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24 May 2016

Wafer-scale lift-off of III-nitride epitaxial layers with boron nitride

Researchers based in USA and France have been studying hexagonal boron nitride (h-BN) as a means to ease wafer-scale separation of III-nitride epitaxial layers from sapphire substrates [Taha Ayari et al, Appl. Phys. Lett., vol108, 171106, 2016]. The team from Georgia Institute of Technology in the USA and its European campus Georgia Tech Lorraine, France, and Université de Lorraine, France, see the technique as potentially having advantages over laser- and chemical-based alternatives for such 'lift-off'.

Hexagonal BN has a crystal structure based on sp2 bonding, which creates strong links in a hexagonal lattice plane but weak van der Waals links between planes. This is similar to a number of material groups such as graphene, black phosphorus, and transition metal dichalcogenides (e.g. molybdenum/tungsten disulfide/diselenide).

Using h-BN, the team believes that problems such as laser damage, long process times and high equipment cost can be ameliorated in epitaxial layer lift-off. Other groups have reported some preliminary results for h-BN lift-off of areas of epitaxial material up to a couple of square centimeters.

The structure (Figure 1) was grown on 2-inch sapphire by metal-organic vapor phase epitaxy (MOVPE). The process precursors were triethylboron (TEB), trimethylgallium/triethylgallium (TMGa/TEG), trimethylindium (TMIn), trimethylaluminum (TMAl), and ammonia (NH3). Doping was achieved by adding silane (SiH4, n-type) and bis(cyclopentadienyl)magnesium (Cp2Mg, p-type).

Figure 1: (a) Schematic illustration of grown structure and (b) resulting transparent wafer photograph after epi-growth.

Figure 1: (a) Schematic illustration of grown structure and (b) resulting transparent wafer photograph after epi-growth.

The h-BN layer was grown at 1300°C, followed by aluminium gallium nitride (Al0.14Ga0.86N) at 1100°C as nucleation for the overlying n-GaN. The multiple quantum well (MQW) consisted of five 2.5nm indium gallium nitride (In0.15Ga0.85N) wells separated by 12nm GaN barriers.

The growth of h-BN is described as van der Waals epitaxy (vdWE). The researchers explain: "As opposed to conventional 3D crystals, vdWE does not involve strong chemical bonds between the epilayer and the substrate; instead, it only requires either the substrate or the overlayer to have a surface free of active dangling bonds, such as layered materials which is the case for h-BN."

Atomic force microscopy (AFM) of the p-GaN surface over a 5μmx5μm field gave a root-mean-square (RMS) roughness of 1.6nm.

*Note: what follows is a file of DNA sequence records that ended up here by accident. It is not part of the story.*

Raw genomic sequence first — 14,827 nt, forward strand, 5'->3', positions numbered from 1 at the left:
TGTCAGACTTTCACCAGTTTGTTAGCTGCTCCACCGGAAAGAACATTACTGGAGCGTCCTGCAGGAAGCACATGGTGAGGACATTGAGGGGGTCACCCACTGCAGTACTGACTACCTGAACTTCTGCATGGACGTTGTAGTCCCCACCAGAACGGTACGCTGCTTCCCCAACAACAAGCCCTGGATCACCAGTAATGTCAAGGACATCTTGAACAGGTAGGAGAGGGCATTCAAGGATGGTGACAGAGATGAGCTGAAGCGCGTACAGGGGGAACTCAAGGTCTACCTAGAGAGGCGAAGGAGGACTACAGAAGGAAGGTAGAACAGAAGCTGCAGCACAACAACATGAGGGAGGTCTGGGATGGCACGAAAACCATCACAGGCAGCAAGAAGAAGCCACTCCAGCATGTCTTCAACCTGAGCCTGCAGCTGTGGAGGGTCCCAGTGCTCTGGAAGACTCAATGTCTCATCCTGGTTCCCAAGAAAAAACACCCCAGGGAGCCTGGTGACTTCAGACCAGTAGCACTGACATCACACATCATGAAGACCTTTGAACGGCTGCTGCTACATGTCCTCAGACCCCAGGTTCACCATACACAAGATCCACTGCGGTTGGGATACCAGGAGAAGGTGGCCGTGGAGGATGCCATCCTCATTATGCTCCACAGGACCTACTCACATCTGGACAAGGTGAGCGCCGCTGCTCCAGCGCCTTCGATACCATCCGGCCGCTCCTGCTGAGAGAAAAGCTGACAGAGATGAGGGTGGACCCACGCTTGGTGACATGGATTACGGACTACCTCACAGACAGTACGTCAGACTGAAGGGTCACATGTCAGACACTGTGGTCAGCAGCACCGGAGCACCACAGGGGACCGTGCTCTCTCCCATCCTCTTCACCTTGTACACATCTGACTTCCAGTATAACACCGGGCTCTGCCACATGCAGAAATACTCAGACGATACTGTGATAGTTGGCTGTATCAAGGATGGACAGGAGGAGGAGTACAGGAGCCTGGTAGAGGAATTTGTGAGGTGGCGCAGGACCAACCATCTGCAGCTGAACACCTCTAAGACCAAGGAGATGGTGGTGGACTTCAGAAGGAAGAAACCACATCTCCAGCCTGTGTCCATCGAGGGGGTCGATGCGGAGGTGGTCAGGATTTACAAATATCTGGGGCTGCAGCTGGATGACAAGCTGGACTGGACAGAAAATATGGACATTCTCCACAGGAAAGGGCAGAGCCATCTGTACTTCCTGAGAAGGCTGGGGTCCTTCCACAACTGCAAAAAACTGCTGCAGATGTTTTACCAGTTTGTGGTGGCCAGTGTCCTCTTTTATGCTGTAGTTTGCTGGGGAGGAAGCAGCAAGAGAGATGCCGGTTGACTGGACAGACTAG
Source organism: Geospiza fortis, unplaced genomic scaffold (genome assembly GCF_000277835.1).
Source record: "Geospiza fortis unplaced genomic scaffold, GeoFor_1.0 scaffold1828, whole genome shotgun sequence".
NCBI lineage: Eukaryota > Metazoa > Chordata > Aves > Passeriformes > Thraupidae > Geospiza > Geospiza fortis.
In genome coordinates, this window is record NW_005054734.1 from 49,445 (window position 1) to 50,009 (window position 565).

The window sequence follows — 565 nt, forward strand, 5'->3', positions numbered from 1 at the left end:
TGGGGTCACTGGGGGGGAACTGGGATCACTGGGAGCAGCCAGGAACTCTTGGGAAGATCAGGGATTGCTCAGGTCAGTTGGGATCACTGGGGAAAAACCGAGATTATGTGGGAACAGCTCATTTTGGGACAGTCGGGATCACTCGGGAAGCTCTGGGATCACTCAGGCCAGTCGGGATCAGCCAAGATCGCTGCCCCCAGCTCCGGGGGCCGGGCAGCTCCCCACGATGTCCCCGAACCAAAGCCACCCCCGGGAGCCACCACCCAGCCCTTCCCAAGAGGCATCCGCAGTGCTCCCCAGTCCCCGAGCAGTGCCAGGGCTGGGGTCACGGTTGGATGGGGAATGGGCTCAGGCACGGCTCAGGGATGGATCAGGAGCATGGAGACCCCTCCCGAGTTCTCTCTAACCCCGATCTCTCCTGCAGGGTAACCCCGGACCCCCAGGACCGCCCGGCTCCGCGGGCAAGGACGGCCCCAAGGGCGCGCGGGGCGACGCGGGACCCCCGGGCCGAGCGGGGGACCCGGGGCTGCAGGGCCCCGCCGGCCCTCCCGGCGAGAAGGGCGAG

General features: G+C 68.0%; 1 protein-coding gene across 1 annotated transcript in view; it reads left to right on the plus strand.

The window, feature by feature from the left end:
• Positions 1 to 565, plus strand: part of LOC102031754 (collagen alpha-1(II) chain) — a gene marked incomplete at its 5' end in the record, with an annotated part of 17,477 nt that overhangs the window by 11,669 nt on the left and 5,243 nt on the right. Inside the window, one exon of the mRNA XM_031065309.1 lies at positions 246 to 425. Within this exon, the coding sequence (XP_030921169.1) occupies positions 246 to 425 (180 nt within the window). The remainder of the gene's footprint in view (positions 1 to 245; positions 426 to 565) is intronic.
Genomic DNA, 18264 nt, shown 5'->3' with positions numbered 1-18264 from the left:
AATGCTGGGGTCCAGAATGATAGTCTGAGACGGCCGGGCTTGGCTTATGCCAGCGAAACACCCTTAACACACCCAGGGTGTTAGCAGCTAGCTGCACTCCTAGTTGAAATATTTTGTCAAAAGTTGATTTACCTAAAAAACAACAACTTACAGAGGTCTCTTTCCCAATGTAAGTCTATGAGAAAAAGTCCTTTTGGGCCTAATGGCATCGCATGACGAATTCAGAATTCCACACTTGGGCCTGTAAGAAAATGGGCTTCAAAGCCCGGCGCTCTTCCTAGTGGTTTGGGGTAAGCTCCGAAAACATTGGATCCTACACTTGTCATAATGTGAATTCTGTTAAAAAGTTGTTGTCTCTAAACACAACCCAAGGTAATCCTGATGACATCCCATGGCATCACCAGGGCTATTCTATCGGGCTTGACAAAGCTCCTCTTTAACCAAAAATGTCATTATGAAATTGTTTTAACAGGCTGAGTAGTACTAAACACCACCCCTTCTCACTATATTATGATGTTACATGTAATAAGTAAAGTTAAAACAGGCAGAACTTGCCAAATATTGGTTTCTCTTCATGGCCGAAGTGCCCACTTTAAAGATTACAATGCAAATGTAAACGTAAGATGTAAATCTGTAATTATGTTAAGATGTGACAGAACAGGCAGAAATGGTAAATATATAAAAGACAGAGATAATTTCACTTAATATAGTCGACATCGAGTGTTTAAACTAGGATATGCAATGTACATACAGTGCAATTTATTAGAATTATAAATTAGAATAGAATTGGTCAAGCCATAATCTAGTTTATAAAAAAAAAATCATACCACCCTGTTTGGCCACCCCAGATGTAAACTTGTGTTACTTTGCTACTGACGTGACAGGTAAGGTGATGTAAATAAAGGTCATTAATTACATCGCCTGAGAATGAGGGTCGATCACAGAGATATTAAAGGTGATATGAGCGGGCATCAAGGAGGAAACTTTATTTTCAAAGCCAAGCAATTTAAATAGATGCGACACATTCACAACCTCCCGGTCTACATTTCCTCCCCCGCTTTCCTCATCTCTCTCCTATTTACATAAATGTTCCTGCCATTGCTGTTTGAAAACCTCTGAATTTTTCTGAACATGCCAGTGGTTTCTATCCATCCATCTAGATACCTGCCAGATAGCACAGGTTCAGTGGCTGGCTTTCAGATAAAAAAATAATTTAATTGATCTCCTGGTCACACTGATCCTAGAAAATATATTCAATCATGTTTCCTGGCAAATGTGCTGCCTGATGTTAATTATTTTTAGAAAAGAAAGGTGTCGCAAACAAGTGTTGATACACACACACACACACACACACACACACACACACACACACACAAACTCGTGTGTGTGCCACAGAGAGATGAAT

Separation of the epitaxial layers from the sapphire substrate was attempted using acrylic conductive adhesive on aluminium and copper foils. The exfoliation occurred across the 2-inch wafer with crack-free regions of several square millimeters, according to the researchers. The team comments: "This is greater than the typical device size of commercially available light-emitting diodes (LEDs) (300μmx300μm). We believe that the cracks can be reduced by using a wax support or an elastomeric stamp."

X-ray analysis before and after exfoliation suggested that the MQW stack maintained structural integrity. The RMS roughness was found to be 1.14nm over a 5μmx5μm AFM scan. "This smooth surface indicates that the exfoliation occurred by breaking the bonds between the 2D-layered BN layers and not at the interfaces of the sp3-bonded III-nitride layers which would result in a surface with increased roughness," the researchers write.

Cathodoluminescence (excitation by electron beam) emitted light with an MQW peak at 454nm before exfoliation and 458nm after exfoliation. The researchers attribute the 4nm red-shift to partial residual strain relaxation. The ratio between GaN near band-edge emission and the MQW was the same before and after lift-off, although the overall intensity reduced by about 15%.

Figure 2: Blue light emission by electrical injection from exfoliated MQW structure.

Figure 2: Blue light emission by electrical injection from exfoliated MQW structure.

Electroluminescence was obtained with probe tips, but without contact metal deposition (Figure 2).

Tags: Hexagonal boron nitride III-nitride epitaxial layers Sapphire substrates MOVPE

Visit:  http://dx.doi.org/10.1063/1.4948260

The author Mike Cooke is a freelance technology journalist who has worked in the semiconductor and advanced technology sectors since 1997.

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